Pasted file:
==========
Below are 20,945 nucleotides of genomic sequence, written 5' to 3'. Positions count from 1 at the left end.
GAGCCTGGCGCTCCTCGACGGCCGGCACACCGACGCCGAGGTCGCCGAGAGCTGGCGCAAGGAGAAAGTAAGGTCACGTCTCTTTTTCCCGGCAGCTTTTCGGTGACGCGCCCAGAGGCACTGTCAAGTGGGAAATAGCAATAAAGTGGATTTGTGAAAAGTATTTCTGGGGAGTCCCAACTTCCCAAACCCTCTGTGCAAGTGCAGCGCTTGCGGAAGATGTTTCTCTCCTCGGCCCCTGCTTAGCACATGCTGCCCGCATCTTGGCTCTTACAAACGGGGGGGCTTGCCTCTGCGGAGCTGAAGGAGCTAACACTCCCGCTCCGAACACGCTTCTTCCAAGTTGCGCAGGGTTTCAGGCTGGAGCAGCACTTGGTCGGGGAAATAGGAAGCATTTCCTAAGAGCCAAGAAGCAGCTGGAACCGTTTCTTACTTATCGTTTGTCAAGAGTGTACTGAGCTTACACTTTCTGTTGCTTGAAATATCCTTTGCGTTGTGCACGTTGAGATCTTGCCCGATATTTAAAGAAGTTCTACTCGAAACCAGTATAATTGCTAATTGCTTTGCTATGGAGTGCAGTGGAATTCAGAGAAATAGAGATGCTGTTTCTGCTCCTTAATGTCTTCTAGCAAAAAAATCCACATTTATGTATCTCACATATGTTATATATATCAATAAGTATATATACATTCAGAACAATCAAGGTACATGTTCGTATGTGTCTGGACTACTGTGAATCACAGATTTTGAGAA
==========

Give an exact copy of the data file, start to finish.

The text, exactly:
Below are 20,945 nucleotides of genomic sequence, written 5' to 3'. Positions count from 1 at the left end.
GAGCCTGGCGCTCCTCGACGGCCGGCACACCGACGCCGAGGTCGCCGAGAGCTGGCGCAAGGAGAAAGTAAGGTCACGTCTCTTTTTCCCGGCAGCTTTTCGGTGACGCGCCCAGAGGCACTGTCAAGTGGGAAATAGCAATAAAGTGGATTTGTGAAAAGTATTTCTGGGGAGTCCCAACTTCCCAAACCCTCTGTGCAAGTGCAGCGCTTGCGGAAGATGTTTCTCTCCTCGGCCCCTGCTTAGCACATGCTGCCCGCATCTTGGCTCTTACAAACGGGGGGGCTTGCCTCTGCGGAGCTGAAGGAGCTAACACTCCCGCTCCGAACACGCTTCTTCCAAGTTGCGCAGGGTTTCAGGCTGGAGCAGCACTTGGTCGGGGAAATAGGAAGCATTTCCTAAGAGCCAAGAAGCAGCTGGAACCGTTTCTTACTTATCGTTTGTCAAGAGTGTACTGAGCTTACACTTTCTGTTGCTTGAAATATCCTTTGCGTTGTGCACGTTGAGATCTTGCCCGATATTTAAAGAAGTTCTACTCGAAACCAGTATAATTGCTAATTGCTTTGCTATGGAGTGCAGTGGAATTCAGAGAAATAGAGATGCTGTTTCTGCTCCTTAATGTCTTCTAGCAAAAAAATCCACATTTATGTATCTCACATATGTTATATATATCAATAAGTATATATACATTCAGAACAATCAAGGTACATGTTCGTATGTGTCTGGACTACTGTGAATCACAGATTTTGAGAA